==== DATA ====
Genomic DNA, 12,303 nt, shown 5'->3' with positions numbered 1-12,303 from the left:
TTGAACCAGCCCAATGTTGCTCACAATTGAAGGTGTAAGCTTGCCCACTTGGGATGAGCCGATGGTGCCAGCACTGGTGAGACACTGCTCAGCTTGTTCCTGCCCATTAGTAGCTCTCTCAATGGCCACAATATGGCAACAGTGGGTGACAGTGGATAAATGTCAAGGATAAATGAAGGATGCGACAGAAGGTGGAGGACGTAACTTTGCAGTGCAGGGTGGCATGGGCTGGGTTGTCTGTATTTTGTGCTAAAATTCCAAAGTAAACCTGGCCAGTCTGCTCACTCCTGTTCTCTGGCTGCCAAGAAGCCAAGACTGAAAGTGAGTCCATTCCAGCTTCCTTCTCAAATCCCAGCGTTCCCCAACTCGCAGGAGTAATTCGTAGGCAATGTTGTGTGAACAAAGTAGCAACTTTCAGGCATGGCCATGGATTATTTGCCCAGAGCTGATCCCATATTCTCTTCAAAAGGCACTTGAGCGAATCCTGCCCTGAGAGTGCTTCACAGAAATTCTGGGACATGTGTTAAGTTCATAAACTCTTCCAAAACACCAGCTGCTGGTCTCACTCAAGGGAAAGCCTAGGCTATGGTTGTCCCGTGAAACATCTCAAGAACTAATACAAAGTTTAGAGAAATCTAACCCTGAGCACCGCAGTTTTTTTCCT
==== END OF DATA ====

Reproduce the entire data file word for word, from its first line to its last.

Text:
Genomic DNA, 12,303 nt, shown 5'->3' with positions numbered 1-12,303 from the left:
TTGAACCAGCCCAATGTTGCTCACAATTGAAGGTGTAAGCTTGCCCACTTGGGATGAGCCGATGGTGCCAGCACTGGTGAGACACTGCTCAGCTTGTTCCTGCCCATTAGTAGCTCTCTCAATGGCCACAATATGGCAACAGTGGGTGACAGTGGATAAATGTCAAGGATAAATGAAGGATGCGACAGAAGGTGGAGGACGTAACTTTGCAGTGCAGGGTGGCATGGGCTGGGTTGTCTGTATTTTGTGCTAAAATTCCAAAGTAAACCTGGCCAGTCTGCTCACTCCTGTTCTCTGGCTGCCAAGAAGCCAAGACTGAAAGTGAGTCCATTCCAGCTTCCTTCTCAAATCCCAGCGTTCCCCAACTCGCAGGAGTAATTCGTAGGCAATGTTGTGTGAACAAAGTAGCAACTTTCAGGCATGGCCATGGATTATTTGCCCAGAGCTGATCCCATATTCTCTTCAAAAGGCACTTGAGCGAATCCTGCCCTGAGAGTGCTTCACAGAAATTCTGGGACATGTGTTAAGTTCATAAACTCTTCCAAAACACCAGCTGCTGGTCTCACTCAAGGGAAAGCCTAGGCTATGGTTGTCCCGTGAAACATCTCAAGAACTAATACAAAGTTTAGAGAAATCTAACCCTGAGCACCGCAGTTTTTTTCCT